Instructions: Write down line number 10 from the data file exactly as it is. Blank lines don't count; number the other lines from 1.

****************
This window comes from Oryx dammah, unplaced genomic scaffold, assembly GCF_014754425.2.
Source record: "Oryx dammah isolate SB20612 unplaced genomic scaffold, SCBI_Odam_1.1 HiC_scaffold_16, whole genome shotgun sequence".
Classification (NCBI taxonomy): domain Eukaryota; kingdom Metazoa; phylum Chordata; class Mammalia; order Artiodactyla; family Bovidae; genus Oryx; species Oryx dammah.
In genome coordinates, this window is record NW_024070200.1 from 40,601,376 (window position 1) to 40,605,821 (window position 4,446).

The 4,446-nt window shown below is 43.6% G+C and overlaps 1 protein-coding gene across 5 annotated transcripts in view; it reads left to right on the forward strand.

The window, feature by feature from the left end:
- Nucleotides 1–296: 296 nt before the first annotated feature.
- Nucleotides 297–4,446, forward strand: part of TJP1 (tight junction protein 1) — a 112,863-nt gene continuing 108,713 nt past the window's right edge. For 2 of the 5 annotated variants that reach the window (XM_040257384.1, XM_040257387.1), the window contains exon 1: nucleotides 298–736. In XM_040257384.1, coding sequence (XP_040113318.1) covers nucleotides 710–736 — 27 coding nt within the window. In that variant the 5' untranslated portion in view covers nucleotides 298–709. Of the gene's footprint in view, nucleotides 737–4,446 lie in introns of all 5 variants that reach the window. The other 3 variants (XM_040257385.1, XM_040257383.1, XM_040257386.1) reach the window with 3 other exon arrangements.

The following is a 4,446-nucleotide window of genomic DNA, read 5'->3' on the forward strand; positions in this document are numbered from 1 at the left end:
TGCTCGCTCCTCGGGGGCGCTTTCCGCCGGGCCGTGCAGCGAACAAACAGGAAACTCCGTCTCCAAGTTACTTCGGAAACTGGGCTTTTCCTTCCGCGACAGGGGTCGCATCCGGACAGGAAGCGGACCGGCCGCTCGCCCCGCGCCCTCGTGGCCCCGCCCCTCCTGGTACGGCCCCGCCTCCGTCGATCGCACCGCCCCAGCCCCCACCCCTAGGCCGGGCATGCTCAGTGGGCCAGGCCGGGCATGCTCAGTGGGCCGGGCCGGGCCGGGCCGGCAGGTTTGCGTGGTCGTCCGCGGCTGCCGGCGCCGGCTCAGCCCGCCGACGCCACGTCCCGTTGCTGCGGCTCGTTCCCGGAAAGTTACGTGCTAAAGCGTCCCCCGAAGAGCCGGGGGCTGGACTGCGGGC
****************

TGCTCGCTCCTCGGGGGCGCTTTCCGCCGGGCCGTGCAGCGAACAAACAGGAAACTCCGTCTCCAAGTTACTTCGGAAACTGGGCTTTTCCTTCCGCGACAGGGGTCGCATCCGGACAGGAAGCGGACCGGCCGCTCGCCCCGCGCCCTCGTGGCCCCGCCCCTCCTGGTACGGCCCCGCCTCCGTCGATCGCACCGCCCCAGCCCCCACCCCTAGGCCGGGCATGCTCAGTGGGCCAGGCCGGGCATGCTCAGTGGGCCGGGCCGGGCCGGGCCGGCAGGTTTGCGTGGTCGTCCGCGGCTGCCGGCGCCGGCTCAGCCCGCCGACGCCACGTCCCGTTGCTGCGGCTCGTTCCCGGAAAGTTACGTGCTAAAGCGTCCCCCGAAGAGCCGGGGGCTGGACTGCGGGC